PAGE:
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what do you see?

If you pay close attention to the video of Luis on the Homepage, you will notice that Luis is using a spoon and fork to eat his meal. Laying on his plate is a knife.

What you do not see in this video is when Luis is first given eating utensils by the waiter, Luis exclaims, "I get a knife?!"

 

When his plate is brought to him, the waiter offers a steak knife. To this, Luis inquisitively asks, "I get two knives?" 

And, when he first arrived and was faced with the challenge of ordering from the menu, Luis chose to randomly point at an item without first deciding if what he chose was actually something he was interested in eating

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Solomon teaches Luis how to use a knife

Here, Solomon guides Luis on how to use a knife, a practice not used inside prison.

Luis makes sure not to waste his napkin

When Luis recieves his coffee, he quickly, and with no hesitation, tears his napkin in half - one half used for a coaster, the other for his hands.

Sound on!

WHAT DO YOU SEE?

1. Watch this video of Luis. What do you see?

2. Leave a comment in our chat room and let us know what you see.

3. Click on our What Do You See? page to see our observations

Name, Title

Some takeaways to consider:

  1. The incarceration of youth limits their ability to learn and practice everyday 'social norms', depriving them the experiences that we may take for granted on a daily basis, ones they miss out on from an early age.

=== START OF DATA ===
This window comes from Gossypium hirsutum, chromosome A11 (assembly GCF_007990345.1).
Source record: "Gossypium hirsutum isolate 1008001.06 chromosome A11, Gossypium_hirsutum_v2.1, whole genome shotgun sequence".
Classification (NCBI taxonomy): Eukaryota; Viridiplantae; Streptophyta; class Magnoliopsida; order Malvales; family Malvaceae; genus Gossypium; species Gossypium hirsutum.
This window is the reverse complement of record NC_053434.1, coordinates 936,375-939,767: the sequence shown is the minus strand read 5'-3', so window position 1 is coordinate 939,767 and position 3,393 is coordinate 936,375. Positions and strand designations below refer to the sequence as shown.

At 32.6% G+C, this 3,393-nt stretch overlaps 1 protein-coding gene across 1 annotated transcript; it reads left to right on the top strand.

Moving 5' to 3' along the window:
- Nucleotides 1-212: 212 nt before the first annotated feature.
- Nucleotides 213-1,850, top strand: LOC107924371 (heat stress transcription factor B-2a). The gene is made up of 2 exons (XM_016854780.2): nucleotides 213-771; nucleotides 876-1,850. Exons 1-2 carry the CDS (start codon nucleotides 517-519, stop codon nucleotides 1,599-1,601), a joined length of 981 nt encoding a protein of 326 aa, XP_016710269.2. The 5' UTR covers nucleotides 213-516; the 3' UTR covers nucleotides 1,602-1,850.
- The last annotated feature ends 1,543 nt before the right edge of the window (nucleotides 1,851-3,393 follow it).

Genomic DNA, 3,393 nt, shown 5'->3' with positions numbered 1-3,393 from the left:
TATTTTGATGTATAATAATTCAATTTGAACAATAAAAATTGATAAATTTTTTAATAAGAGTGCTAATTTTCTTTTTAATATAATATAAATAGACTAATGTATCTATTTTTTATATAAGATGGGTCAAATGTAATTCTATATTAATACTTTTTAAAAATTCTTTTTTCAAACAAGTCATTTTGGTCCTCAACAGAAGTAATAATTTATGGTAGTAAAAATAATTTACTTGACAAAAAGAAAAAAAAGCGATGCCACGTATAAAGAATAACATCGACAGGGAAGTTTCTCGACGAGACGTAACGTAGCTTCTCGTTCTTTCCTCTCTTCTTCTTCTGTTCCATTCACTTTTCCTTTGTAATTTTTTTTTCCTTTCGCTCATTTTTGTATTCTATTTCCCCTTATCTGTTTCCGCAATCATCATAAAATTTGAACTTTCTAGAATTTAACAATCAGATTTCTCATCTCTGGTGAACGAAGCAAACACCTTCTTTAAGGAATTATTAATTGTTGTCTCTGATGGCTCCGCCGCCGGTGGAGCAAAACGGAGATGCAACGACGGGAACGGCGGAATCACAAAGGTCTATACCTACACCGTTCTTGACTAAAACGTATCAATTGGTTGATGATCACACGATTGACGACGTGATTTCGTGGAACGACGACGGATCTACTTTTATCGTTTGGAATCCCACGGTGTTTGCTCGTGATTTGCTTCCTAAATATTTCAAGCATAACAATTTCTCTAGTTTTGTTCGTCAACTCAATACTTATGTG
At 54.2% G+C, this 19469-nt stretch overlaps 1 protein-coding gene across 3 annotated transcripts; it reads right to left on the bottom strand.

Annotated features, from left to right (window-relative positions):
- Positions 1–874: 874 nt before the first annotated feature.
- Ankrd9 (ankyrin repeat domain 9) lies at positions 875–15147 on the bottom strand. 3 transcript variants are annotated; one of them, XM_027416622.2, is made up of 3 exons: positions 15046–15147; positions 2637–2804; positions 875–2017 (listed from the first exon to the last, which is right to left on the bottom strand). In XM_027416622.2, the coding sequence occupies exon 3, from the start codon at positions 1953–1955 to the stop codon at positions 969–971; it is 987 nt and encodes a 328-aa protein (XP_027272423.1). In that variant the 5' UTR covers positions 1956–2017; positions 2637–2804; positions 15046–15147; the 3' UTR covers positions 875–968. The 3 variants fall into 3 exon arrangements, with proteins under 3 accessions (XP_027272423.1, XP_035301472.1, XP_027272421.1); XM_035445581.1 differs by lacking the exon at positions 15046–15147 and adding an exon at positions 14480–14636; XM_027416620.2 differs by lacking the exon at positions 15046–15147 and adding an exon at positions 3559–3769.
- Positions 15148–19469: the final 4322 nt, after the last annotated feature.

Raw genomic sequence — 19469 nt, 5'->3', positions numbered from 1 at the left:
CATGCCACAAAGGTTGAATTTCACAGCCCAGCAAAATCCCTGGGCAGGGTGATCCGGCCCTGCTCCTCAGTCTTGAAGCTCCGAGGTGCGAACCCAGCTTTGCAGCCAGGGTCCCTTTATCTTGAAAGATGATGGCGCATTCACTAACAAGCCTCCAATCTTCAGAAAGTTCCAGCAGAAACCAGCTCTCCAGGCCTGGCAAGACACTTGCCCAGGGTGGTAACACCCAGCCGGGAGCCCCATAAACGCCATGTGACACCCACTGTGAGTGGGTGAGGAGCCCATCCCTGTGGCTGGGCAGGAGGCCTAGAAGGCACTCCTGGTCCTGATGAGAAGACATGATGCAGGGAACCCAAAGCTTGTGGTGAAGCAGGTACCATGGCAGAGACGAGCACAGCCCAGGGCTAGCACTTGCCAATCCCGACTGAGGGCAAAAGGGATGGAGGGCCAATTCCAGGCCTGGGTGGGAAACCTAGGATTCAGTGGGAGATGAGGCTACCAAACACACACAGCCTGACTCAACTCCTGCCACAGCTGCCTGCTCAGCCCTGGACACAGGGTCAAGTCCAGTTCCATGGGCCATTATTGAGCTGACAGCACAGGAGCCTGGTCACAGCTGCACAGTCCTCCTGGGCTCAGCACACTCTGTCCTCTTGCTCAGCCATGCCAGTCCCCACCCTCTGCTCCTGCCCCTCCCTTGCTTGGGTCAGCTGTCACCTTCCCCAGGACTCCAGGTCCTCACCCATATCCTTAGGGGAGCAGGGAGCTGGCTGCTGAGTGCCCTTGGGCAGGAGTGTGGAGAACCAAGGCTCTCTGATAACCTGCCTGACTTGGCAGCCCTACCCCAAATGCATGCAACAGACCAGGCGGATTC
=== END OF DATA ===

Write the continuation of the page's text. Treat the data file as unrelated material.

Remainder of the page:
2. Being incarcerated for long periods of time, especially for those incarcerated in their youth, gives individuals a sense that they will not have enough for the 'next time' or tomorrow. 

  3. Having a supportive circle of peers for guidance can be an important part of transitioning out of prison, especially from those who have shared experiences. 

  4. Relationships are formed and bonds created inside prison walls; many individuals have expressed the importance of maintaining close connection with those they formed these attachments with while incarcerated.

  5. The 'experts' on reentry are those who have lived the experience; it serves us to learn from their experiences and perseptivse so we can then better serve those who are next to make this meaningful transition. 

  6. For many individuals transitioning from prison, they have expressed feeling overwhelmed by day to day choices (for example, choosing from a menu at a restaurant).